Ask A Bipolar is the first site that I found and I participated in their support group for a while and got some great support. When they put out a post on Facebook that they were looking for new authors for their site, on a whim, I decided that I would submit. Well, they accepted me and that is when my advocacy took off.
While writing for Ask A Bipolar, I also became a monthly blogger for International Bipolar Foundation. I then became partners with the founder of Ask A Bipolar and we worked together for several years on the website. Ask A Bipolar and International Bipolar Foundation had pretty specific formats and I wanted to be able to write more in a more open format, which left me the only option, to start my own website/blog. So, in 2012 “Musings of the Bipolar Hot Mess” was created.
As I continued to blog with Ask A Bipolar, International Bipolar Foundation asked to use one of my blog posts in their book “Healthy Living With Bipolar Disorder.” One of the biggest surprises was in 2013 when I was a Psych Central “Mental Health Hero.” I couldn’t believe it.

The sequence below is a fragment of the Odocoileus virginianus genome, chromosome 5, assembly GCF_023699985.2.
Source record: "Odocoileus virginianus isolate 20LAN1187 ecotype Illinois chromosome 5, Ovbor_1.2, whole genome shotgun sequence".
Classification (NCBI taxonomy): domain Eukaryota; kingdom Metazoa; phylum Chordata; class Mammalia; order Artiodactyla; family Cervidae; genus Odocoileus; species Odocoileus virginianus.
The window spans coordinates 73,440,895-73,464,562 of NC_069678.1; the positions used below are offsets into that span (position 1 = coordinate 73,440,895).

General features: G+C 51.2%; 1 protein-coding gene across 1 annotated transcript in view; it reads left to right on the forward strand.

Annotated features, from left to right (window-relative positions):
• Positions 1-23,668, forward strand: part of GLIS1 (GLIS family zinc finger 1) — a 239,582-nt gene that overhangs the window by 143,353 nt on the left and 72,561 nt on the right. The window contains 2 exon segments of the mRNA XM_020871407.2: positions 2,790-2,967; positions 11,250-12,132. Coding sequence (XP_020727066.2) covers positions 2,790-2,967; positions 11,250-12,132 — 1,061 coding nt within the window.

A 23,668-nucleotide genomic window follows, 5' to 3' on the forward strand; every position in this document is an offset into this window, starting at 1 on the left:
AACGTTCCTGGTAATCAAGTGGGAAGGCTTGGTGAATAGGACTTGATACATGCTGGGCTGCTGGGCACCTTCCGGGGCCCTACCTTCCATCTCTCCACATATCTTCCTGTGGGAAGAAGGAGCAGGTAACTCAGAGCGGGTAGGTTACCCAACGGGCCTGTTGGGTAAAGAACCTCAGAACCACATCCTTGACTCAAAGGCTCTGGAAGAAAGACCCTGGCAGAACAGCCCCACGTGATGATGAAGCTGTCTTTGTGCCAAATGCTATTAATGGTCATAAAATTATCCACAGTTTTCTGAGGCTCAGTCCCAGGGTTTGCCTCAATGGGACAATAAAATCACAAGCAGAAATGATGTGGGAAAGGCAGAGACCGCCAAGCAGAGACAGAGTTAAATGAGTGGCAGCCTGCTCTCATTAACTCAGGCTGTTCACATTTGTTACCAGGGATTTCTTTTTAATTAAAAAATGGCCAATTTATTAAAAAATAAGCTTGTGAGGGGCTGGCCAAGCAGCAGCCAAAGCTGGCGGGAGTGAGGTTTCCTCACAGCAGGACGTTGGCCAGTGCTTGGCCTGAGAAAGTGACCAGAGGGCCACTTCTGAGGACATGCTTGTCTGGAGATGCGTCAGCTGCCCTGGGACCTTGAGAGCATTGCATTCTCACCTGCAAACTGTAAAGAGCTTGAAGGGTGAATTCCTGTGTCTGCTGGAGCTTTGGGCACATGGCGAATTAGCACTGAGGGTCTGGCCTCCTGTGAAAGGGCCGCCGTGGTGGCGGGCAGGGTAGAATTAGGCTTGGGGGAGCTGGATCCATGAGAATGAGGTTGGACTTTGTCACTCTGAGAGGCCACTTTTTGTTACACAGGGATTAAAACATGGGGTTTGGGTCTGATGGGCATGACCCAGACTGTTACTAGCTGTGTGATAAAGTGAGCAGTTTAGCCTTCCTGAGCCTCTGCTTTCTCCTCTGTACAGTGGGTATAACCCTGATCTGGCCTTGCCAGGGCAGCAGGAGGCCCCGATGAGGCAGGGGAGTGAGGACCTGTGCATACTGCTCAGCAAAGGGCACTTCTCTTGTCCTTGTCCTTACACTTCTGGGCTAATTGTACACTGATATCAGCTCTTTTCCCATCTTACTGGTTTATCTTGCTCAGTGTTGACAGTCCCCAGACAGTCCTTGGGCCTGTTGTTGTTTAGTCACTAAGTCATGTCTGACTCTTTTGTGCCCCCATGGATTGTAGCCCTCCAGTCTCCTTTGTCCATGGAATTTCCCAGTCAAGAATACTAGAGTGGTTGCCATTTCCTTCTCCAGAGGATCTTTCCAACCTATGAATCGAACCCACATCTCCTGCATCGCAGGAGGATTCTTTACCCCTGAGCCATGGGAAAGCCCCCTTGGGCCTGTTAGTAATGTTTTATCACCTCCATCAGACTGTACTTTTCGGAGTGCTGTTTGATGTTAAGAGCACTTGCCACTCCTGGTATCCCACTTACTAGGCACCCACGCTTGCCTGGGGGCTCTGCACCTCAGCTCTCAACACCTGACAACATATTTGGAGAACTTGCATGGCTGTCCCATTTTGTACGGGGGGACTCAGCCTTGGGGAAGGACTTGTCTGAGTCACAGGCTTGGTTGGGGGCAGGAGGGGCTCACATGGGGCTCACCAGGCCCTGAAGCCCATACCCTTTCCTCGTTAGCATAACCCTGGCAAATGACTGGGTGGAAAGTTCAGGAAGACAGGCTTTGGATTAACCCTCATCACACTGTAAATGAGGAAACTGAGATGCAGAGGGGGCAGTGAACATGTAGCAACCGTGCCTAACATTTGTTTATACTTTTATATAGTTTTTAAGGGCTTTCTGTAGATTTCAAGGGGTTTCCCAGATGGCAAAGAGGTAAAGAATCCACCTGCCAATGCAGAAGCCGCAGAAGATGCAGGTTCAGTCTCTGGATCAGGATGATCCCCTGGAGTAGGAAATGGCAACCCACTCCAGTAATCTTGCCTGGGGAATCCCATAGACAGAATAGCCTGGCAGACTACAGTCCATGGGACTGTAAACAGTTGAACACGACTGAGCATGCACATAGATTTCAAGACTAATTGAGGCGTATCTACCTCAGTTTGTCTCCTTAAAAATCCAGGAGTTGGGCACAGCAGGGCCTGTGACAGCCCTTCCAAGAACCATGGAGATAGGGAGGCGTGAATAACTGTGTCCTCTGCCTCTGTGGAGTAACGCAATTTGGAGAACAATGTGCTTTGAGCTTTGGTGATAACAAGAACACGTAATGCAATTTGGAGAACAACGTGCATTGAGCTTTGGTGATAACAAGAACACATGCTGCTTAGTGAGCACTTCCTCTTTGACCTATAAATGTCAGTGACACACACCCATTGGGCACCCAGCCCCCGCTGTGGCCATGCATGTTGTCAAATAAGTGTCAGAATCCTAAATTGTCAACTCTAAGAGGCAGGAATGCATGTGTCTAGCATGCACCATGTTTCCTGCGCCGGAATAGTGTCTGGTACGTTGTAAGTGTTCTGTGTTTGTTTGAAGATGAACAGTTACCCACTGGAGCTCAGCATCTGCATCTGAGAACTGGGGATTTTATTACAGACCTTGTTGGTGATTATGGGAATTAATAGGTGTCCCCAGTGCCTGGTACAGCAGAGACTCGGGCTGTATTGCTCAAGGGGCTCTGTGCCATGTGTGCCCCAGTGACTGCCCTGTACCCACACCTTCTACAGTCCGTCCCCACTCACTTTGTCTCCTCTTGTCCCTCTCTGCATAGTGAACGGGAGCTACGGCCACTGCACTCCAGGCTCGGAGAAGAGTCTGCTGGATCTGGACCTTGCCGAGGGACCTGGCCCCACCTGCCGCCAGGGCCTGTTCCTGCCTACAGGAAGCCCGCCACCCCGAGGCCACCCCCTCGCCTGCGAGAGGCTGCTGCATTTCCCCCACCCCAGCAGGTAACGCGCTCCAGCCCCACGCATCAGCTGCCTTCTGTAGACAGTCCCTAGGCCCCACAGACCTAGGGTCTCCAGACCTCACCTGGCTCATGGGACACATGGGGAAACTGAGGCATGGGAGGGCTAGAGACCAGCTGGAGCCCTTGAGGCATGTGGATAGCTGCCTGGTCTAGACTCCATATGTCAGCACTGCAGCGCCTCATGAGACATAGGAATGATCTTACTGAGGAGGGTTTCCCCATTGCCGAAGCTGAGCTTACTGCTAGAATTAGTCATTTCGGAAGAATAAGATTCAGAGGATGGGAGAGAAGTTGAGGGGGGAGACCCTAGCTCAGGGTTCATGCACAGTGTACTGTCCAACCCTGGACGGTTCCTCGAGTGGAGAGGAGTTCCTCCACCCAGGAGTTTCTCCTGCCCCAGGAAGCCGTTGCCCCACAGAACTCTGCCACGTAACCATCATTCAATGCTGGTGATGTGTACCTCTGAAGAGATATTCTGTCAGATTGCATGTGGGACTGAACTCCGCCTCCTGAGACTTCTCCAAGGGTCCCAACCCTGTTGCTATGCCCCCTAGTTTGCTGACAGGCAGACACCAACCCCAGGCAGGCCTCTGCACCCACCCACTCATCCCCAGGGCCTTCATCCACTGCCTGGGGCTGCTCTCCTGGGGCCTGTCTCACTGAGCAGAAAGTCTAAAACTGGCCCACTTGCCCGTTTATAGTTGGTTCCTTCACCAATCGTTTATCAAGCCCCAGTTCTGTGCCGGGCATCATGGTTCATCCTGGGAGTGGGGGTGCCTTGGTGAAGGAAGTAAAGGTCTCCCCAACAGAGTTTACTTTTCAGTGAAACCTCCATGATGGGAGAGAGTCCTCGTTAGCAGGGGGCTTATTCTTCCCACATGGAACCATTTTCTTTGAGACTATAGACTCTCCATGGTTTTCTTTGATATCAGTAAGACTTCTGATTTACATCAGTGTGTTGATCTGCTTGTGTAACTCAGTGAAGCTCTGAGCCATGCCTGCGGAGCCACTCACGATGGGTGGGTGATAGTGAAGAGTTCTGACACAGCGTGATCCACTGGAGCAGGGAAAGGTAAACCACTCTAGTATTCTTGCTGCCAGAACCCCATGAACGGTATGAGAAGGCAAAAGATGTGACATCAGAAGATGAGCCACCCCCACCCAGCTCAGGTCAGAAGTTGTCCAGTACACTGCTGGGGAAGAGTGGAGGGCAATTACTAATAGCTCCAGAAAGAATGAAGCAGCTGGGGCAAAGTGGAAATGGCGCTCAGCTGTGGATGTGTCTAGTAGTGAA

I continue to do guest posts, and I do continue to post on my own site and run all the social media that goes along with it, like Twitter, Facebook, Instagram, etc.
My newest venture, starting in a few weeks, will also be doing public speaking for NAMI Chicago for the Chicago Police Department and Sheriff’s office while they do their Crisis Intervention Training (CIT).
DS: What would you like to say to encourage and inspire others who are still working on their journey of recovery?